Monday, February 07, 2011
Guess the Plot
1. Sharing their squalid apartment, all three dream of fame and glory. But when Hop Toit and Jump Toconclusions end up as cubicle slaves, is there any hope for Skip Tomylou?
2. His real name is Reinhardt Flimbergast IV, and he's an ogre in miniature, the terror of Mrs. Jones' fourth grade class. She's on the verge of burning her hair and joining the Peace Corps when she realizes the only viable alternative is to bring this juvenile despot-in-training down a peg. So she gives him that nickname. The rest is history.
3. Inspired by his two young daughters, Dr. Robert Bormann’s exercise regime is sweeping the nation. A dynamic combination of aerobic workout and youthful exuberance, the "Bormann workout" is unparalleled in converting couch potatoes to exercise enthusiasts. Don’t walk. Don’t jog. Skip.
4. A novel told through the journal entries of a ten-year-old who writes about everything--everything except her older sibling, who might literally kill her if she even tried. And yes, I know the meaning of "literally." Unfortunately, this means everything in the journal is drop-dead boring.
5. In the year 2113, a handsome rapscallion makes his fortune by stealing and then hopping between dimensions. When he makes a haul so huge he can end his life of crime, he realizes that means leaving behind the beautiful cop who's been on his tail -- and who might be the girl of his dreams.
6. Elaine has been cursed with a great infirmity from birth--she can't walk, she only skips. When she realizes only a modeling career can bring her happiness, she goes on a quest to revolutionize the catwalk world to accommodate her impairment.
Dear Evil Editor,
Ten year old Brooke writes in her journal about almost everything. Brooke writes about how hard spelling tests are in fifth grade
Faled anudder speling tessed. Fith grayed sux. If Caitlin wood lemme cheet offer payper Ide dew bedder. Sum frend.]
and about how angry she is at her former best friend Kaitlyn [Angry why?]. Brooke writes about everything except Leah.
Leah is Brooke’s big sister and Leah is sick. At least that’s what Brooke’s parents say. Brooke doesn’t know what kind of sickness makes you punch walls and refuse to get out of bed, but she knows she doesn’t want to make Leah mad. And last time Leah caught Brooke writing in her notebook about her Leah was really mad. ["Was really mad" is vague. See how much more interesting it is with some specificity: Last time she caught Brooke writing about her, Leah stripped her nude, coated her with honey and dropped her off in the middle of bear country.] Brooke doesn’t mind not writing about Leah though- she kind of likes getting to pretend that her sister doesn’t exist.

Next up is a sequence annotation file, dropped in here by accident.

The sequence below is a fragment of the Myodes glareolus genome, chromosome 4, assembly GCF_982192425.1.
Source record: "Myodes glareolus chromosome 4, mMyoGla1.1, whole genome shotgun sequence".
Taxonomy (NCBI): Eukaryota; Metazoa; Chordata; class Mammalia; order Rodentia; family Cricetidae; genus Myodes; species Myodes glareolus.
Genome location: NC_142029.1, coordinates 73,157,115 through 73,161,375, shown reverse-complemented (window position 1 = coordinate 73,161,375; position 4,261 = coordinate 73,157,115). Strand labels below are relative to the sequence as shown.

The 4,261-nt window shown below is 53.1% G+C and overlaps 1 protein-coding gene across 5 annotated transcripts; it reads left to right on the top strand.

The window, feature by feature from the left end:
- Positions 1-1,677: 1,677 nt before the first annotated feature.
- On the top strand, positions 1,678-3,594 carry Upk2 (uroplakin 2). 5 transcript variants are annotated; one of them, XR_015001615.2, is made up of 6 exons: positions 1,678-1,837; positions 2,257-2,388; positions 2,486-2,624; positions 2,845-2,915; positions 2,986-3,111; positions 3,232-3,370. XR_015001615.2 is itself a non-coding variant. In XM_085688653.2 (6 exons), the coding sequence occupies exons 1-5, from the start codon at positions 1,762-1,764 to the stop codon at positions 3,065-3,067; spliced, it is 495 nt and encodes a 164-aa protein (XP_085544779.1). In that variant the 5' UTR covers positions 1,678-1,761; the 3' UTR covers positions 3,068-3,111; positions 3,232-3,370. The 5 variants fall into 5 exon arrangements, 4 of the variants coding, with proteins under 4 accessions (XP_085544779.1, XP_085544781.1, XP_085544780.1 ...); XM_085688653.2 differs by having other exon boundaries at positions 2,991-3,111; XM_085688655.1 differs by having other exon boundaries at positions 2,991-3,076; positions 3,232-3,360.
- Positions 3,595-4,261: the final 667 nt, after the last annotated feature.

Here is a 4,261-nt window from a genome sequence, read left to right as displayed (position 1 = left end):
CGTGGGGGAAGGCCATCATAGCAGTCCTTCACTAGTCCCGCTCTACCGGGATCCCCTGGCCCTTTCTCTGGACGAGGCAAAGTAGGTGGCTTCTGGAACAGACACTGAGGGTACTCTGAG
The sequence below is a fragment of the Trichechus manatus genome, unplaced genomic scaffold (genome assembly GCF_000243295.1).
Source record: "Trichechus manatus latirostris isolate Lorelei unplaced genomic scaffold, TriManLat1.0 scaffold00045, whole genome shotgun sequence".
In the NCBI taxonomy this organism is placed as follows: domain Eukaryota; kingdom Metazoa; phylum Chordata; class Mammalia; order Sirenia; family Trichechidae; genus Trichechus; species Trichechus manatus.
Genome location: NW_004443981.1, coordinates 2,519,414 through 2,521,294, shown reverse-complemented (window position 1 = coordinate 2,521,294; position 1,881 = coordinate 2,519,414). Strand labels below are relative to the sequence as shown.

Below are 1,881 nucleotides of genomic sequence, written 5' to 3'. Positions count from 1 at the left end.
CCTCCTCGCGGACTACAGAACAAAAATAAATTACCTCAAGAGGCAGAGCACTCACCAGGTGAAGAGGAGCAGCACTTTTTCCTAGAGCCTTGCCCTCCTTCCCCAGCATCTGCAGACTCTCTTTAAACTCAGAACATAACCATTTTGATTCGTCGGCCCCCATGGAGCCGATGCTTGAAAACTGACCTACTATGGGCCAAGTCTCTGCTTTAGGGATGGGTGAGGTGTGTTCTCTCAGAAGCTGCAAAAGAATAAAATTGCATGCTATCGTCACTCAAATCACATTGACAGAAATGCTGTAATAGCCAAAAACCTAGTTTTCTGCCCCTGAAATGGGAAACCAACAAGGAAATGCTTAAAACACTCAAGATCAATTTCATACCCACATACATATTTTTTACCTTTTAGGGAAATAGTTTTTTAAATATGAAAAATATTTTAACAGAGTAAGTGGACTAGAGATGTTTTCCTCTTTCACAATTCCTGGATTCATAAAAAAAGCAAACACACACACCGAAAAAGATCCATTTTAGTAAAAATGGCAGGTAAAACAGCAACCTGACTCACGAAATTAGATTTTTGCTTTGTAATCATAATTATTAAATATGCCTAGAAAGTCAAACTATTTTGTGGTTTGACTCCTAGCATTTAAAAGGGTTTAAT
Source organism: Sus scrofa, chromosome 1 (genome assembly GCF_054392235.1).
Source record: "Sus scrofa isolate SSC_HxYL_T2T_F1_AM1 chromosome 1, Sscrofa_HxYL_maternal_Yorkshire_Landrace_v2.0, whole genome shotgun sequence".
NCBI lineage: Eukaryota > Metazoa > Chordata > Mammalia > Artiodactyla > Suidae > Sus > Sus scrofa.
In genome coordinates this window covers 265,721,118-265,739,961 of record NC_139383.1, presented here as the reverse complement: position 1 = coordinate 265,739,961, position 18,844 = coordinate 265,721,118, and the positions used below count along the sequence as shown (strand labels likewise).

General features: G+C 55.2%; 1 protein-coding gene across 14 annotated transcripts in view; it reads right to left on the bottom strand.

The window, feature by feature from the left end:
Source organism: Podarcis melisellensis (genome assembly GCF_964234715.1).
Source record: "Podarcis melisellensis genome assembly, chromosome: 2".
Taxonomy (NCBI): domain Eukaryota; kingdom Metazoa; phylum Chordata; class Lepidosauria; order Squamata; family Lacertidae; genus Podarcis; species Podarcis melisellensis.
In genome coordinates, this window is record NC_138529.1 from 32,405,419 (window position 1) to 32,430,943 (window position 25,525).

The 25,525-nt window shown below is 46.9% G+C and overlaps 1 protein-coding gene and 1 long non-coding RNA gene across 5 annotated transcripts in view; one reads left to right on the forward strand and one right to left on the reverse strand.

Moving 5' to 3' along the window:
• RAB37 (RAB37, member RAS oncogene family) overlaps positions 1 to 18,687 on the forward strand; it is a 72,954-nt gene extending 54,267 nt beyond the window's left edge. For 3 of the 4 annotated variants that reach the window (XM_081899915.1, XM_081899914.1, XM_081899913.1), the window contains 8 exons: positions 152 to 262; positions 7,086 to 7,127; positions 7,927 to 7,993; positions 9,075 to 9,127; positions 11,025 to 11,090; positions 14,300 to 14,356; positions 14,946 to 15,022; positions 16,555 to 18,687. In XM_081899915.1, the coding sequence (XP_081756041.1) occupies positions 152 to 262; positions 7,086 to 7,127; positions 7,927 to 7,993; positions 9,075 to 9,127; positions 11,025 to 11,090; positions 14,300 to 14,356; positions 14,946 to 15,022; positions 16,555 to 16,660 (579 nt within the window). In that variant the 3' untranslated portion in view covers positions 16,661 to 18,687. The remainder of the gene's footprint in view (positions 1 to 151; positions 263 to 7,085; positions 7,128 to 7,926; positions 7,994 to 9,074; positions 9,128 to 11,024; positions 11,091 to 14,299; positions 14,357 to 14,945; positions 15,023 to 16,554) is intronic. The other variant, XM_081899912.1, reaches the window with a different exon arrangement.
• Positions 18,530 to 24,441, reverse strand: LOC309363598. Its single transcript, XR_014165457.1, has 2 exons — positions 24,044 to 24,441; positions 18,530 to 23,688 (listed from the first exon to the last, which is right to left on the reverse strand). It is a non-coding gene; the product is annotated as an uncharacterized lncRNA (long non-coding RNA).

While Brooke continues trying to focus on school and her complicated relationships with her friends, Leah takes a turn for the worse. As insurance bills, [broken] dishes, and failed spelling tests pile up, Brooke is forced to stop pretending and start growing up. [I'm not crazy about consecutive long sentences with the same structure. While x, y. As z, q. You could drop the first sentence and insert "Leah takes a turn for the worse, and" after "pile up." This also puts the "stop pretending" sentence directly after the "likes to pretend" sentence, making it more clear what it is she has to stop pretending.]
SKIP is a middle grade novel told through Brooke’s journal entries. It is complete at 22,000 words. Thank you for your time and consideration.
Specifics that illustrate your points are more interesting than generalities.
If Brooke doesn't write about Leah in the journal, and the story is told through the journal entries... you see where I'm going with this? It seems like Leah is in the query more than she's in the book. What's the plot? By "turn for the worse," do you mean Leah is dying, or becoming more uncontrollable?
The writing feels simplistic and plodding, even for a middle grade audience. For instance: "she kind of likes getting to pretend that her sister doesn’t exist" could be "she likes pretending her sister doesn't exist." "Continues trying to focus on school and her complicated relationships with her friends" could be "tries to focus on school and her complicated friendships."
Are there lots of misspelled words in the journal?
Note to evil minions: this was the last query in the queue. If you've been waiting for the perfect time to submit yours, now's it.